It is also important to keep an eye on your fibre intake about now as fibre rich foods (such as whole-grains) help reduce the absorption of cholesterol which is a precursor to oestrogen. High fibre intake also leads to reduced oestrogen absorption in the colon and increased faecal oestrogen excretion. On the other hand, refined carbohydrates and processed foods elevate oestrogen levels.

Now is also the time to take care of your joints as high oestrogen is linked to high relaxin levels and a decline in collagen synthesis. Collagen is the main protein found in tendons and ligaments.    You may want to drink bone broth or take a collagen supplement at this point

☞This is the time of month to work through skills that you already know but need tidying up, drill them until they are sharp.

Mid Luteal Phase

The second half of the cycle is when things get hard if we don’t have the right support in place.

High progesterone increases the fluid in our cells which decreases blood plasma volume, this in turn affects our capacity to sweat and results in sodium loss. To stay on top of hydration you might want to drink sodium rich fluids like miso soup before training.

High progesterone also makes it difficult to rebuild and repair muscles and this is the time when central nervous system fatigue can set in. Training can feel much harder at this point. To counteract this Sims recommends eating protein high in leucine - a muscle building amino acid - 30 minutes before and after exercise. This might be a peanut butter sandwich; an egg, a protein ball with hemp and pumpkin seeds in it, yoghurt, cheese - there are multiple options. A casein rich bedtime snack such as yoghurt or cottage cheese provides slow release proteins to support muscle repair.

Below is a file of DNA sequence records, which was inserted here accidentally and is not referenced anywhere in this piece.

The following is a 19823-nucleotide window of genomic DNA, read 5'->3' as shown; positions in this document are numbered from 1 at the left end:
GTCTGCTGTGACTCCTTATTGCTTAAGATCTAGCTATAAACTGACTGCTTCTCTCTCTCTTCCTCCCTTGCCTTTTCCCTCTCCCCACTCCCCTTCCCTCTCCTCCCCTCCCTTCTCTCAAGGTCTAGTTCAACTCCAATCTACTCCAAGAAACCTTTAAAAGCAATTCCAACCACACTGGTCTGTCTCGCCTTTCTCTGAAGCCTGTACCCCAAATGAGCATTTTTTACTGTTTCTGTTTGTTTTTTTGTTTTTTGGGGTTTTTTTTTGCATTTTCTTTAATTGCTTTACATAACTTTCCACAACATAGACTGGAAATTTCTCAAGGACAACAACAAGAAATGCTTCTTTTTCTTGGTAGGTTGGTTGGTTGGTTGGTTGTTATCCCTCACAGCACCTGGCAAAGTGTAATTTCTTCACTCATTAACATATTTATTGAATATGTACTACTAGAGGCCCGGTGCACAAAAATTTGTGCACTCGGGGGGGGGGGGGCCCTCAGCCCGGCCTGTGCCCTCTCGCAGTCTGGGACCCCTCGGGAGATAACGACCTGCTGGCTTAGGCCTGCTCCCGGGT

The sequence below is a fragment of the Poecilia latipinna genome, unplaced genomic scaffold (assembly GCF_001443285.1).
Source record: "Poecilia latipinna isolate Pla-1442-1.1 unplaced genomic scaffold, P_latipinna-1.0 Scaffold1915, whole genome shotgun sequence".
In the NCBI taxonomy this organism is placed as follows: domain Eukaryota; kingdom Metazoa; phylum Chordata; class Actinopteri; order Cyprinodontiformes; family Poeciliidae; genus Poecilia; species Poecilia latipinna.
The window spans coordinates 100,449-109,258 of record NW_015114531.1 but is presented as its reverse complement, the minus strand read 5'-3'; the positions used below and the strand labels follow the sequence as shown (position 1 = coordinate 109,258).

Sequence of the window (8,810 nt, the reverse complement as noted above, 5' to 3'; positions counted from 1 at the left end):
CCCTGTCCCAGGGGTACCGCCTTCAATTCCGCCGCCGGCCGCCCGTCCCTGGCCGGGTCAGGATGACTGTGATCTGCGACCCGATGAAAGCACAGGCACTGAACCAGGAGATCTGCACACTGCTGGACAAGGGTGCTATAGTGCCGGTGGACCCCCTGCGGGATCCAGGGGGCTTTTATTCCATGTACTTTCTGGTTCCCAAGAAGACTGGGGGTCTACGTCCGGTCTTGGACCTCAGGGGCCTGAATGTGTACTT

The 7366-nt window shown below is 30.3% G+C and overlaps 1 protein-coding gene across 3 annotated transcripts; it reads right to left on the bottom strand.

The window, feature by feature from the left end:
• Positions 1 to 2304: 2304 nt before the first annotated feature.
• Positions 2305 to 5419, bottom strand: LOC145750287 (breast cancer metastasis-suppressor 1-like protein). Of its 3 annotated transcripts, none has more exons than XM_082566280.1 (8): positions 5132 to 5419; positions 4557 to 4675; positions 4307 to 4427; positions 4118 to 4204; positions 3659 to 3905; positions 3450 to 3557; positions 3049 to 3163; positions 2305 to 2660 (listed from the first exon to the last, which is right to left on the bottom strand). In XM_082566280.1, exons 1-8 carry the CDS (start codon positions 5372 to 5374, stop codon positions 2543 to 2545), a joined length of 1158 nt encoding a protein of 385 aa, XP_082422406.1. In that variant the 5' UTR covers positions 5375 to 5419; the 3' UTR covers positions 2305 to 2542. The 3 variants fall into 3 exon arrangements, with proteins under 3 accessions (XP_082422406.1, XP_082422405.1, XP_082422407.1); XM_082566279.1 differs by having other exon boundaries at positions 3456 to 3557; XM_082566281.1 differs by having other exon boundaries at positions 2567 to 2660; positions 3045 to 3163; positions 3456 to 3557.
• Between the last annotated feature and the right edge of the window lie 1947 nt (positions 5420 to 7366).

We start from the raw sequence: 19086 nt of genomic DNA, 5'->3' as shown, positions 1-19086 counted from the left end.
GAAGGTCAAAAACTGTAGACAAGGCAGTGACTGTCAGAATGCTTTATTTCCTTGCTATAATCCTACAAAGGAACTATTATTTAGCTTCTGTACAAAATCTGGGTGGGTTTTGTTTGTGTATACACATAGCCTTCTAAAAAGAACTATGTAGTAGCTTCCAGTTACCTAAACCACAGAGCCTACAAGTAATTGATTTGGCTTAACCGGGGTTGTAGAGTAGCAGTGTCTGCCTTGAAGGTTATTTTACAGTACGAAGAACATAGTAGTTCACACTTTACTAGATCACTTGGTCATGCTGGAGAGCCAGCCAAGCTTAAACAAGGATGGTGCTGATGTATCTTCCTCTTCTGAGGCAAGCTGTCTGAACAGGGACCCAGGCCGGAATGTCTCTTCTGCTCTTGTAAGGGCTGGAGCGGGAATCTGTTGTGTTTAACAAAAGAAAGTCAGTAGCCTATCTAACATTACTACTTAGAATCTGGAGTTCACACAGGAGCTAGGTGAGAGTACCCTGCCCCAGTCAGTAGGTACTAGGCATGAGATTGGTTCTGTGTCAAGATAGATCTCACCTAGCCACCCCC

To help the central nervous system and to fight the lack of mojo you will  need to boost magnesium, zinc and omega-3 fatty acids. Foods that are naturally rich in magnesium are leafy greens, beans, nuts, seeds, and whole grains, zinc is found in cashews, seeds, beef, egg yolks, whole grains, dairy, and chocolate, omega-3 fatty acids are found in salmon, chia seed, flax seed and edamame.

At this time there is also a decrease in reaction times, neuromuscular coordination and manual dexterity. This is where I need to be unpopular and remind you that alcohol (ethanol) is a neurotoxin. It kills brain cells. Alcohol also distracts the liver from excreting excess oestrogen.  Right now, your brain needs all the support it can get and so reaching for kombucha is going to be a much better drink option.

☞In this second half of your cycle your choreography can be perfected; you can work on active flexibility drills; improve your technique; perfect your transitions; and work on your musicality.

That was  a whole lot of information so I’ve made a small infographic to summarise my points here

And. For a much more in-depth explanation of all this magical stuff I really do recommend Stacy Sim’s book ROAR, the updated edition has just been released.